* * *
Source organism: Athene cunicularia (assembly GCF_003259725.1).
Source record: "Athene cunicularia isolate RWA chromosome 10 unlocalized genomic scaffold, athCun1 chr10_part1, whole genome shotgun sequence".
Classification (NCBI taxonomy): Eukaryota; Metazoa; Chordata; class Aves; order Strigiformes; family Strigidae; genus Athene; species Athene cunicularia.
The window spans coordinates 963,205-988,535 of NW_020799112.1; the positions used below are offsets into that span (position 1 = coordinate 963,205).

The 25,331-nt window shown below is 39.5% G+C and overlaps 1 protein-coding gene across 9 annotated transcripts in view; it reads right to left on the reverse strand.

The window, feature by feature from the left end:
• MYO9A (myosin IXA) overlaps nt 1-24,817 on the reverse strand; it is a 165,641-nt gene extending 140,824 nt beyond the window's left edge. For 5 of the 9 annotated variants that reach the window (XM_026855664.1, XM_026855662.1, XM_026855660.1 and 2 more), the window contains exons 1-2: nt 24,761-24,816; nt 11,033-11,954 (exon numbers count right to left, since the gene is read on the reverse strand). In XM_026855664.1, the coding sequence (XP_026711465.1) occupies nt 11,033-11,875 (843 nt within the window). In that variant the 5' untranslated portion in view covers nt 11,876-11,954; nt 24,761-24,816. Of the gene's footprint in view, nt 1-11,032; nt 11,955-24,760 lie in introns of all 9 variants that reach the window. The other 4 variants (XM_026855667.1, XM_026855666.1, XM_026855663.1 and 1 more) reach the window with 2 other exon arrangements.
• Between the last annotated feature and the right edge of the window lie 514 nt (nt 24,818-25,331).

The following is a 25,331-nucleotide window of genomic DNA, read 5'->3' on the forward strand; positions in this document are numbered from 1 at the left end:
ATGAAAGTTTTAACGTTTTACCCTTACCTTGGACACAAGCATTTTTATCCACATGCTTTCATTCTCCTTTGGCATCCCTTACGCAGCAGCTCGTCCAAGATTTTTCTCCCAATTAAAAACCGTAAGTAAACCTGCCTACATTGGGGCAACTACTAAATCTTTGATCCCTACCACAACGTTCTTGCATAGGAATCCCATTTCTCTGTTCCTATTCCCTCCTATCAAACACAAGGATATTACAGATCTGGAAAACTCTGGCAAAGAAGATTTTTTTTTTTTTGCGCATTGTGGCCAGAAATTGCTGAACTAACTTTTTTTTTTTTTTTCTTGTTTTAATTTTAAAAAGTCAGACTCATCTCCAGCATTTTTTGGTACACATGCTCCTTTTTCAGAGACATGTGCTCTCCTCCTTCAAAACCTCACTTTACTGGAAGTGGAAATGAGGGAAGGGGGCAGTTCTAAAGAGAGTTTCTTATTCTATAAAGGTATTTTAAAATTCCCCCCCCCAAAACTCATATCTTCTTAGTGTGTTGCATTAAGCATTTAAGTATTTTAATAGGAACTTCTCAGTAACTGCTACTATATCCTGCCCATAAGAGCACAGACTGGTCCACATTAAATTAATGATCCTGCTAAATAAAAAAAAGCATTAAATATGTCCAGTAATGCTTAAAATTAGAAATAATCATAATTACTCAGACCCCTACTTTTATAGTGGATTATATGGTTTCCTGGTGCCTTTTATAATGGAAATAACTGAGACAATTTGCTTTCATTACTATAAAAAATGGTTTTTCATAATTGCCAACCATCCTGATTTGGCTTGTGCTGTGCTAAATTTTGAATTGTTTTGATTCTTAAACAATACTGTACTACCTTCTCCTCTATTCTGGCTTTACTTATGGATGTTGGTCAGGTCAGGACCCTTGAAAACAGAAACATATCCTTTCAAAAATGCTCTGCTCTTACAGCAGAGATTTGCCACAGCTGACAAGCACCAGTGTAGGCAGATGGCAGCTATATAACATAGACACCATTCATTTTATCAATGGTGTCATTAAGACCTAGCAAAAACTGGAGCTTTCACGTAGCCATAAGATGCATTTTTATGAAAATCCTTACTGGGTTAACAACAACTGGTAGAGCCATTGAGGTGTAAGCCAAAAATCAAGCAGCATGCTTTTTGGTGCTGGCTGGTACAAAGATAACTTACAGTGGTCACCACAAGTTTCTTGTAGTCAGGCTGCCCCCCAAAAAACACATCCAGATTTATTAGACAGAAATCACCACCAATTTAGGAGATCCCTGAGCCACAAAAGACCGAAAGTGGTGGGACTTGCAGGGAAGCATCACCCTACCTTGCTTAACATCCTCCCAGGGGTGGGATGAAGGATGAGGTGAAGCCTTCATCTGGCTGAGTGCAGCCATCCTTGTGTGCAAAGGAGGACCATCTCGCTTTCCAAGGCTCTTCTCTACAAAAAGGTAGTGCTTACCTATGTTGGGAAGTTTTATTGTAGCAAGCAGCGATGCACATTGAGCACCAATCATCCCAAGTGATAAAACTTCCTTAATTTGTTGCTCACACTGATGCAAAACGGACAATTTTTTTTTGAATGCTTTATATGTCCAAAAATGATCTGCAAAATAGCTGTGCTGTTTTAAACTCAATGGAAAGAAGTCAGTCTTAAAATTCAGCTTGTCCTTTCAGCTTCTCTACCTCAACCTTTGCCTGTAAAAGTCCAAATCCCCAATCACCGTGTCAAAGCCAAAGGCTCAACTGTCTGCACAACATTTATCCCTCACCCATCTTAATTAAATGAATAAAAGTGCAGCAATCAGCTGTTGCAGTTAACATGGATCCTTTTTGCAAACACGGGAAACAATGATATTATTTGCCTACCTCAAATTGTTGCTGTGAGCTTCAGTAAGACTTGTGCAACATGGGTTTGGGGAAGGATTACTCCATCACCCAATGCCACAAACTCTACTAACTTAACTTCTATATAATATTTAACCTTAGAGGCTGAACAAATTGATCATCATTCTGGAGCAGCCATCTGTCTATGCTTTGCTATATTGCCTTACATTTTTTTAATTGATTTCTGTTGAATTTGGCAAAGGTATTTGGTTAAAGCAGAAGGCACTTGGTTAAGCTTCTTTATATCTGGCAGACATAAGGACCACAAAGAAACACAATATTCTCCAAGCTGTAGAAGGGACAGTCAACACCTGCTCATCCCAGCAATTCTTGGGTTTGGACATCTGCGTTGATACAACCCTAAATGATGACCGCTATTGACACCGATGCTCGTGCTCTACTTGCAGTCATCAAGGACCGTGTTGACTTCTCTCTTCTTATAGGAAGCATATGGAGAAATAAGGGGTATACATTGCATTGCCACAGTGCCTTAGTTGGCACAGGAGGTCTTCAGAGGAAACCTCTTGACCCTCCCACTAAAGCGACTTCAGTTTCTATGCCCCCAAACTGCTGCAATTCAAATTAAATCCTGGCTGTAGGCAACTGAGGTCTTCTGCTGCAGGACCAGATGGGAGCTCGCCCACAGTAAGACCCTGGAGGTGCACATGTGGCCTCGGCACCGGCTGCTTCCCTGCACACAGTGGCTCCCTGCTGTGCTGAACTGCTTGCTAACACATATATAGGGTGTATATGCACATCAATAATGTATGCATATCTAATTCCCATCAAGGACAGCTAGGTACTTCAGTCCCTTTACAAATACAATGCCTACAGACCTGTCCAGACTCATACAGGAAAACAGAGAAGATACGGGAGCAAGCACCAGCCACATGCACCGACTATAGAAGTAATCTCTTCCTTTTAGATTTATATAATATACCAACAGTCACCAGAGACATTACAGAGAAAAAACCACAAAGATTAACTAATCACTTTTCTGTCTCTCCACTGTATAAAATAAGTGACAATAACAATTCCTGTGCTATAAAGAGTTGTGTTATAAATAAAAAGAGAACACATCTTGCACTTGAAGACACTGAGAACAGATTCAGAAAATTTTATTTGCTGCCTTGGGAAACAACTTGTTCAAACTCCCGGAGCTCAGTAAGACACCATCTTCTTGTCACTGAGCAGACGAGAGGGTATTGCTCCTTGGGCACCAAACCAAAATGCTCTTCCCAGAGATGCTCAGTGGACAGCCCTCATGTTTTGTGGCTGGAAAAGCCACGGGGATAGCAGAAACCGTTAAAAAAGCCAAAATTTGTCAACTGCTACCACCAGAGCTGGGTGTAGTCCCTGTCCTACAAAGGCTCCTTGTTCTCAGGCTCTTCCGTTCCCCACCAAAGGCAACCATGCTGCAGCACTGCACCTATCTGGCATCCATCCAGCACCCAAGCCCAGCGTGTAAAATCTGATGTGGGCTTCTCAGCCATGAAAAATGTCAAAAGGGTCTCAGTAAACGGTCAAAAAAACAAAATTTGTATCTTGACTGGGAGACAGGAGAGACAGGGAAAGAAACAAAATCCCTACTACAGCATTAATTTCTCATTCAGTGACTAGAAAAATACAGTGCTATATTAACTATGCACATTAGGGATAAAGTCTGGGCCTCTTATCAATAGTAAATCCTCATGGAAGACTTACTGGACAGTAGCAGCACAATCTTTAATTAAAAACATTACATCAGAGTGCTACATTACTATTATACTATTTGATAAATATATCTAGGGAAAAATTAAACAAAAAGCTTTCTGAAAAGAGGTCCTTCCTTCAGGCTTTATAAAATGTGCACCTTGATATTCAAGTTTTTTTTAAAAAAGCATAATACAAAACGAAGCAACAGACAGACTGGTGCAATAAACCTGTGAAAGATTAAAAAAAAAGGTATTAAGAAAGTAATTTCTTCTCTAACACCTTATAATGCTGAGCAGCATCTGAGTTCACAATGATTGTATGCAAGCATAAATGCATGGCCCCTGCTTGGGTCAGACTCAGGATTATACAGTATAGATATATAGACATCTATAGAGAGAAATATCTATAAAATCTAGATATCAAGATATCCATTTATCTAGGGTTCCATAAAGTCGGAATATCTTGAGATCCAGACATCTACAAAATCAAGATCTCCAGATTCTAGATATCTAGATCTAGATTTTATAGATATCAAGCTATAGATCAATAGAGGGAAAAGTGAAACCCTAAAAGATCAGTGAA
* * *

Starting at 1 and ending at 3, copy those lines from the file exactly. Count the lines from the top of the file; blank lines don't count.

Source organism: Athene cunicularia (assembly GCF_003259725.1).
Source record: "Athene cunicularia isolate RWA chromosome 10 unlocalized genomic scaffold, athCun1 chr10_part1, whole genome shotgun sequence".
Classification (NCBI taxonomy): Eukaryota; Metazoa; Chordata; class Aves; order Strigiformes; family Strigidae; genus Athene; species Athene cunicularia.